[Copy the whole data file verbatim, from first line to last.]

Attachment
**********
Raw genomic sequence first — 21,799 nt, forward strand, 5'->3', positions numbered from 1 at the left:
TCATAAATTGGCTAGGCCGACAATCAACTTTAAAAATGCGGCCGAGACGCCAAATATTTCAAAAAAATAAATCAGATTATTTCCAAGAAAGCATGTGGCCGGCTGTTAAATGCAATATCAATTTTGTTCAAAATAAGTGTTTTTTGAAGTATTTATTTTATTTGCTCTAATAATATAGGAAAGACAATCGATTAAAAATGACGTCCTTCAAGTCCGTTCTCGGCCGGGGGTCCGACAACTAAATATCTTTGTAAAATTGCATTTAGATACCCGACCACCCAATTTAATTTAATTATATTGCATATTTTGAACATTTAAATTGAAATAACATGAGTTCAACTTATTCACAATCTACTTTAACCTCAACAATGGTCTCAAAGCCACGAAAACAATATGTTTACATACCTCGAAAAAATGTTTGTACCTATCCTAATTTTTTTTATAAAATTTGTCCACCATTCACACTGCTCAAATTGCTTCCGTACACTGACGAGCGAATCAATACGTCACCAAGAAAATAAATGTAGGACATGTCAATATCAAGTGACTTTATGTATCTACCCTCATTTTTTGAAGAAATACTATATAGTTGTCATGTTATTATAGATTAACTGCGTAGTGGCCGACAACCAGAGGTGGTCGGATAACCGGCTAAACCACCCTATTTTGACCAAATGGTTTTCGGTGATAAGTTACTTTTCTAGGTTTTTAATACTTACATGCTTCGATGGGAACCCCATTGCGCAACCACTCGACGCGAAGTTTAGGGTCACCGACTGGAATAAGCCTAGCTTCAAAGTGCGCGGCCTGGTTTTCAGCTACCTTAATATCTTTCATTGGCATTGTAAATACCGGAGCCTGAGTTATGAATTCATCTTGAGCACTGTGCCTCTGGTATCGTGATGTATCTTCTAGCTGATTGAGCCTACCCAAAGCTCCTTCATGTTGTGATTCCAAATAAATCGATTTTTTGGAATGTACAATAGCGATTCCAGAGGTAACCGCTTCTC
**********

Raw genomic sequence first — 21,799 nt, forward strand, 5'->3', positions numbered from 1 at the left:
TCATAAATTGGCTAGGCCGACAATCAACTTTAAAAATGCGGCCGAGACGCCAAATATTTCAAAAAAATAAATCAGATTATTTCCAAGAAAGCATGTGGCCGGCTGTTAAATGCAATATCAATTTTGTTCAAAATAAGTGTTTTTTGAAGTATTTATTTTATTTGCTCTAATAATATAGGAAAGACAATCGATTAAAAATGACGTCCTTCAAGTCCGTTCTCGGCCGGGGGTCCGACAACTAAATATCTTTGTAAAATTGCATTTAGATACCCGACCACCCAATTTAATTTAATTATATTGCATATTTTGAACATTTAAATTGAAATAACATGAGTTCAACTTATTCACAATCTACTTTAACCTCAACAATGGTCTCAAAGCCACGAAAACAATATGTTTACATACCTCGAAAAAATGTTTGTACCTATCCTAATTTTTTTTATAAAATTTGTCCACCATTCACACTGCTCAAATTGCTTCCGTACACTGACGAGCGAATCAATACGTCACCAAGAAAATAAATGTAGGACATGTCAATATCAAGTGACTTTATGTATCTACCCTCATTTTTTGAAGAAATACTATATAGTTGTCATGTTATTATAGATTAACTGCGTAGTGGCCGACAACCAGAGGTGGTCGGATAACCGGCTAAACCACCCTATTTTGACCAAATGGTTTTCGGTGATAAGTTACTTTTCTAGGTTTTTAATACTTACATGCTTCGATGGGAACCCCATTGCGCAACCACTCGACGCGAAGTTTAGGGTCACCGACTGGAATAAGCCTAGCTTCAAAGTGCGCGGCCTGGTTTTCAGCTACCTTAATATCTTTCATTGGCATTGTAAATACCGGAGCCTGAGTTATGAATTCATCTTGAGCACTGTGCCTCTGGTATCGTGATGTATCTTCTAGCTGATTGAGCCTACCCAAAGCTCCTTCATGTTGTGATTCCAAATAAATCGATTTTTTGGAATGTACAATAGCGATTCCAGAGGTAACCGCTTCTC